Students observe three different worm models. They will identify what is living and nonliving with the Worm Model Characteristics. After discussing similarities and differences, the students will predict how the three worm models will react when using a flashlight, a heat source (the sun), and water for moisture.
Earthworms are incredibly useful to our environment. Without the aid of earthworms, every living thing that dies would just keep piling up and we would be trying to push through it. Talk about a recycling problem! Earthworms (often called night crawlers or fish worms) are invertebrates (without a backbone). There are around 4,400 species of worms on our Earth and 2,700 different kinds of earthworms. Earthworms are very important animals that aerate the soil and mix the top rotting materials with the ground below. Earthworms like other living things cannot live without food, water, shelter, and space. They eat soil and the organic material in it such as insect parts and bacteria like e-coli and enrich the soil with their worm castings or worm "poop." They can eat their own body weight each day and their castings make humus, "a moist, dark, nutritious material perfect for plants.
Earthworms have no ears, eyes, teeth, or legs, but have a tiny brain and five hearts. Many earthworms can grow new body segments and body parts if they get hurt. Earthworms have muscles and hairy bristles called setae (see tee) that help them move. Earthworms rely on sensory devices near their mouths and sensory receptors in their skin to detect light and feel vibration. Earthworms are hermaphrodites (possess both male and female reproductive organs but it cannot mate with itself). They double their population about every six to eight weeks. Some things that earthworms are found to like are oatmeal, old bread, vegetable scraps, leftovers, shredded newspaper, grass, mulched leaves, ripe fruits, etc. Some things that they try to avoid are: acidic and spicy foods, salt, and vinegar products. Their size ranges from less than an inch to over 22 feet long. The largest earthworms are found in South Africa and Australia.
This activity will allow the students to observe three different worm models. The students will identify what is living and nonliving with the Worm Model Characteristics. After discussing similarities and differences, the students will predict how the three worm models will react when using a flashlight, a heat source (the sun), and water for moisture on the second part of this activity. The students will discuss and conclude their findings on the I Noticed worksheet.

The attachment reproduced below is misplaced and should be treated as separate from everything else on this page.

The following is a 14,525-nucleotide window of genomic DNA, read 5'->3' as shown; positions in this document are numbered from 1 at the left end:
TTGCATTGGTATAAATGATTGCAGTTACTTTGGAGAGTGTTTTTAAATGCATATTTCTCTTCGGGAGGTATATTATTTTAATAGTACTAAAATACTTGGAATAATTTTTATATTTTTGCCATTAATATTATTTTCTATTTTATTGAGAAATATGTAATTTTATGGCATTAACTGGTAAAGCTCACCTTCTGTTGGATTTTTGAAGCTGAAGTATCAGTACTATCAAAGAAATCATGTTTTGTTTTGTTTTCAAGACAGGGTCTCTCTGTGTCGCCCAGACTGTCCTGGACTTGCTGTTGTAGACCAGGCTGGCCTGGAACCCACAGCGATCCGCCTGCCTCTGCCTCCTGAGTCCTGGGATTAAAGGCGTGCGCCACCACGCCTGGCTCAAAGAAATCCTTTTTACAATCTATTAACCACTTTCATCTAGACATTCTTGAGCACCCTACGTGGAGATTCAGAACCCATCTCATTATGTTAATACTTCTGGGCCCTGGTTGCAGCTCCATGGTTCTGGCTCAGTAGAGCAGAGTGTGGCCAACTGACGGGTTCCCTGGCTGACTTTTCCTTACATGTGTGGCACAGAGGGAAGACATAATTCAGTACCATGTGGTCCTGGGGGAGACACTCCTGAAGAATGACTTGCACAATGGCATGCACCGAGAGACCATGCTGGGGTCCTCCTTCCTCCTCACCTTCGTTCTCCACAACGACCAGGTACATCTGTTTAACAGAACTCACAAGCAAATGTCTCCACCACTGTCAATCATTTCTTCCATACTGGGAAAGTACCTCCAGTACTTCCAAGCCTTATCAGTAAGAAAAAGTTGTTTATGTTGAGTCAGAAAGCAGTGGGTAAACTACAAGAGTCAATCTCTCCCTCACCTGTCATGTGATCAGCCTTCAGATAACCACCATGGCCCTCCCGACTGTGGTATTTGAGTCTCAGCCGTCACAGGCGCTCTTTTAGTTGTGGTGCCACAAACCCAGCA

1. Use science process and thinking skills.
2. Manifest science interests and attitudes.
4. Communicate effectively using science language.
1. Develop a positive learning attitude toward mathematics.
5. Connect mathematical ideas within mathematics, to other disciplines, and to everyday experiences.
Invitation to Learn
Provide a plastic worm, a gummy worm, and a live worm, for each student to observe. Students should use a hand lens (magnifying glass) to observe and illustrate (draw) the three different models. Have the students observe the three models and discuss with their partners all the things that are alike and different. Then pass out Activity Worm Model Characteristics and have students complete this worksheet. After giving sufficient time, ask students to turn Activity Worm Model Characteristics over to I Noticed! and have them list any additional characteristics they noticed.
What's different about these worms? Administer equipment, one for each pair of students unless otherwise indicated.
Townsend, J., Bunton, K (2006). "Indicators for Inquiry". Science and Children, Volume 43 (Number 5), page 37.A hands-on approach to the observation of simple objects and patterns facilitate children's ability to report their findings. When combined with inquiry it peaks children's natural curiosity and allows them a wide range of investigative and science-process skills. Teachers can enhance this learning with well-placed guiding questions.
Ketch, A. (2005). "Conversation: the Comprehension Connection". The Reading Teacher, Vol 59 (Number 1), Page 8.Engaging students in classroom conversation is a catalyst to reflective thinking. As they seek to understand the world around them, conversations full of thought-provoking questions becomes the connection between their inquiries and their comprehension.